Lifestyle & Belief

A Canadian judge OKs massive tobacco lawsuit to recoup cost of healthcare


A Palestinian man smokes a cigarette inside his shop in the old town in the West Bank city of Jenin on Friday.



A judge in the Canadian province of Ontario has green-lighted a $49 billion (C$50 billion) lawsuit that provincial authorities have brought against 14 tobacco companies, Reuters reported.

Ontario filed the suit in 2009 seeking to recoup the cost to taxpayers of tobacco-related illnesses treated by the state healthcare system since 1955. Canada's health system is publicly funded and free at the point of delivery but has imposed soaring financial burdens on provincial governments, taking up 40 percent of local spending in 2009 for a total cost approaching $175 billion, according to Reuters.

The companies targeted in the lawsuit are Benson & Hedges, partly owned by Philip Morris, the world's largest merchant by market share; Imperial Tobacco Canada, part of British American Tobacco, and Japan Tobacco, Reuters reported. The decision was announced by John Gerretsen, the attorney general of Ontario, Canada's most populous province, which is facing a $15.6 billion (C$16 billion) budget deficit, the largest of any province.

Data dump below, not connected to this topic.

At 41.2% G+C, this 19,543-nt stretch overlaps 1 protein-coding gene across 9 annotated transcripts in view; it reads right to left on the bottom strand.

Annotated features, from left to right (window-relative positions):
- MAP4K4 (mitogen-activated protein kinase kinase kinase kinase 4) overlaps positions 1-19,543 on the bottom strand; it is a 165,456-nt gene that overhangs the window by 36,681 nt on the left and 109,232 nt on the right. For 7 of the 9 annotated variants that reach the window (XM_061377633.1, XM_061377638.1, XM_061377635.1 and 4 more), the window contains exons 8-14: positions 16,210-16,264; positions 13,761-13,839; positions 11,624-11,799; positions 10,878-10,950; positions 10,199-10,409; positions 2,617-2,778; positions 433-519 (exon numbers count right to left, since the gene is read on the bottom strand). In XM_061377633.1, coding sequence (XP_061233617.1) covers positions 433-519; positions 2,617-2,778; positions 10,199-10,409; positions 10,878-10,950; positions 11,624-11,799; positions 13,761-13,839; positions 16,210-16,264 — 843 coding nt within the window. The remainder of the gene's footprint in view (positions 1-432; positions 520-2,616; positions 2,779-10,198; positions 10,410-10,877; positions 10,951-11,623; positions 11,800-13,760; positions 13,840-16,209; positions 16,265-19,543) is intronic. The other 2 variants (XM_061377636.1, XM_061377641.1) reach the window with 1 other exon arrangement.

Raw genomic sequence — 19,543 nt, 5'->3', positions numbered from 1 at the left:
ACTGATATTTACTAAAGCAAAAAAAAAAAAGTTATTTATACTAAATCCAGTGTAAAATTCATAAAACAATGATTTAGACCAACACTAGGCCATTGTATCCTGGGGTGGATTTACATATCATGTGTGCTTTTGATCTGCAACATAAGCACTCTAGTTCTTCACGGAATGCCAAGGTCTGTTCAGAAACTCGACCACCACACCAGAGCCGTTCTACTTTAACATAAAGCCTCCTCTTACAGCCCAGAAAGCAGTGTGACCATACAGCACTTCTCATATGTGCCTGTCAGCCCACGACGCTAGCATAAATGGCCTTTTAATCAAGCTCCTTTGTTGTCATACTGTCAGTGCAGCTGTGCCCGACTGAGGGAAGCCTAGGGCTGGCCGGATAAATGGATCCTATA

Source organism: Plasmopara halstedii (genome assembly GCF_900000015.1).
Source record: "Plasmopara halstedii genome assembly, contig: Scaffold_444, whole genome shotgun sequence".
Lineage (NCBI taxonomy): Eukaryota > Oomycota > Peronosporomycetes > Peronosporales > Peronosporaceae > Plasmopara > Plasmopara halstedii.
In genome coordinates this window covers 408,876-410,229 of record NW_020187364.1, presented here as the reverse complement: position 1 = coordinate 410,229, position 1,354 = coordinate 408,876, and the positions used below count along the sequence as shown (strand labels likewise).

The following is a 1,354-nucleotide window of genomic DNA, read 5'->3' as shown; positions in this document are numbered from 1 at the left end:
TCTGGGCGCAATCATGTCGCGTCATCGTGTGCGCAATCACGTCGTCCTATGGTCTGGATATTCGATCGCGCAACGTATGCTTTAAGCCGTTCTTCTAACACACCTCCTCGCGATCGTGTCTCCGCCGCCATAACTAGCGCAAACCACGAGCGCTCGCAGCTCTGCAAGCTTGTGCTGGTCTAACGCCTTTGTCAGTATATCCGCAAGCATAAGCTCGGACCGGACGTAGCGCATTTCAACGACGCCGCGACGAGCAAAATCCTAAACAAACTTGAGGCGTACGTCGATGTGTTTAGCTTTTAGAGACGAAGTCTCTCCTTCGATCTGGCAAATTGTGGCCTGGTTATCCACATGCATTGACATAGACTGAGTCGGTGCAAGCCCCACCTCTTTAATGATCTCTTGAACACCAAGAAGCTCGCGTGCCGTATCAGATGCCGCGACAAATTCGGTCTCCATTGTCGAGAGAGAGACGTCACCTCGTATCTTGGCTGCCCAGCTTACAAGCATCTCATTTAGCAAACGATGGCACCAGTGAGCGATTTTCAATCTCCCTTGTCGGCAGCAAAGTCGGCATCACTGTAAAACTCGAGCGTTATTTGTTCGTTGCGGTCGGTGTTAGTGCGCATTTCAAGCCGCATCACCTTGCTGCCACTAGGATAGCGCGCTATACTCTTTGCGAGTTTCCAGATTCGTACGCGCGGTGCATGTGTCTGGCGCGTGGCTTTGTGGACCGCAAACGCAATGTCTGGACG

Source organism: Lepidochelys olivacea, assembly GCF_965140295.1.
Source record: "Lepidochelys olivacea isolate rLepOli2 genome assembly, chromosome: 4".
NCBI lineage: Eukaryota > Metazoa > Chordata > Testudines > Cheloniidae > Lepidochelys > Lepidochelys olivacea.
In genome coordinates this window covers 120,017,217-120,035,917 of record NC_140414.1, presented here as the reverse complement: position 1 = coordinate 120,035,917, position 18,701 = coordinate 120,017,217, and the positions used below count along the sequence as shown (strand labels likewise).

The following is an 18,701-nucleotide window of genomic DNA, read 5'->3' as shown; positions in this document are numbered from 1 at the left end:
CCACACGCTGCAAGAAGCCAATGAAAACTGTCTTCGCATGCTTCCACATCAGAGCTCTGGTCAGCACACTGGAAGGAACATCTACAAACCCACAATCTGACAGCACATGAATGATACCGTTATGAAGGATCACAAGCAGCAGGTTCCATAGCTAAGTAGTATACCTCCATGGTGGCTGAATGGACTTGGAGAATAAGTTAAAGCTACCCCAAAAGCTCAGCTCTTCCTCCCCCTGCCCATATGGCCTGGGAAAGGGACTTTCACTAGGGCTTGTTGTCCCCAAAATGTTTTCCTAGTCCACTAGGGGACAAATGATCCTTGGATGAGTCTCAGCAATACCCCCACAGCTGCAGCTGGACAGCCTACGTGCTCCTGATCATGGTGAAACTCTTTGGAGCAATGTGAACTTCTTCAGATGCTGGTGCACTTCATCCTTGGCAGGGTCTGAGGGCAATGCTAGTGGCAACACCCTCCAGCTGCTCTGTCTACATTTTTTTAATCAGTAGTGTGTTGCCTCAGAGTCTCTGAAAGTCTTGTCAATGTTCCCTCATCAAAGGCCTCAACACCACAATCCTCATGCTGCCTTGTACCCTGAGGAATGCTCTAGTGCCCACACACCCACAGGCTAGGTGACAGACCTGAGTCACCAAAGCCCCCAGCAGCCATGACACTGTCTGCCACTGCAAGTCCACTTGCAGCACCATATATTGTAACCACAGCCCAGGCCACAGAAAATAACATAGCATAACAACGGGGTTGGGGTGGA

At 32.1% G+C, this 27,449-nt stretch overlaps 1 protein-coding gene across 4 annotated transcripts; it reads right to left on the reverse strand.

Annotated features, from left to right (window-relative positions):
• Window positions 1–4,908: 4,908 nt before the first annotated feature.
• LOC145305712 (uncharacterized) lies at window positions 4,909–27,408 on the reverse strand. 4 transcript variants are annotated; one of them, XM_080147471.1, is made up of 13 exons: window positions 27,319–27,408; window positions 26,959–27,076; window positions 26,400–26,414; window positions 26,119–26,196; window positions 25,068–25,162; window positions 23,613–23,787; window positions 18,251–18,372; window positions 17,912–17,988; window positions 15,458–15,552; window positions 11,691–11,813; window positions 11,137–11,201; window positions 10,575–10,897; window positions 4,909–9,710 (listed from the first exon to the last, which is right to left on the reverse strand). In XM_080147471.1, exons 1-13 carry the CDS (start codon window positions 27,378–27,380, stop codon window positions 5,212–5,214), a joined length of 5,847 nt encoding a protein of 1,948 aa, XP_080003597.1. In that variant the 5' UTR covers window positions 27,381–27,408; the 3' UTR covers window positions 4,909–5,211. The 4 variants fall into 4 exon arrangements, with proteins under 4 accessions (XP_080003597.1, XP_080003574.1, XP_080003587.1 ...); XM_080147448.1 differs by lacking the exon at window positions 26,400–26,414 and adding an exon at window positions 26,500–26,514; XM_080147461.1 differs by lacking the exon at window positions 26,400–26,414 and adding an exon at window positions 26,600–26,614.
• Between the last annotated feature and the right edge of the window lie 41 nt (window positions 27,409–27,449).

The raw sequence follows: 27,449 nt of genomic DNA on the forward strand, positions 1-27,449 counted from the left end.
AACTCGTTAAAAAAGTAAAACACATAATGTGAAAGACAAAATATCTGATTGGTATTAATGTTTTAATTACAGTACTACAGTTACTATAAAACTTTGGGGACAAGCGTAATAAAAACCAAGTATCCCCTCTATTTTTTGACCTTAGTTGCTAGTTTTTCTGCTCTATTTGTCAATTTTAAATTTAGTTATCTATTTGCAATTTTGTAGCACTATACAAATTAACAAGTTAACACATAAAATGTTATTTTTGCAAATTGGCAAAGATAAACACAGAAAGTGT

The lawsuit alleges that the companies knew how addictive their products were and knowingly deceived the public about their health risks. The companies have denied these claims and unsuccessfully sought to have the case thrown out on jurisdictional grounds.

The Ontario government said smoking is the leading cause of premature death in the province and costs the healthcare system $1.55 billion (C$1.6 billion) annually.

According to The Globe and Mail, the Canadian provinces of British Columbia, New Brunswick and Newfoundland have also sued tobacco companies.

While tobacco companies have claimed they face bankruptcy should the courts find against them, Rob Cunningham, a lawyer for the Canadian Cancer Society, was quoted by The Globe and Mail as saying the Ontario lawsuit threatened to uncover a joint conspiracy destroy research and cover-up unfavorable information.

“And also they have very deep pockets, and they are able to pay a very substantial judgment. ... The foreign parent companies have enormous capacity to pay, more than just the Canadian companies," he said.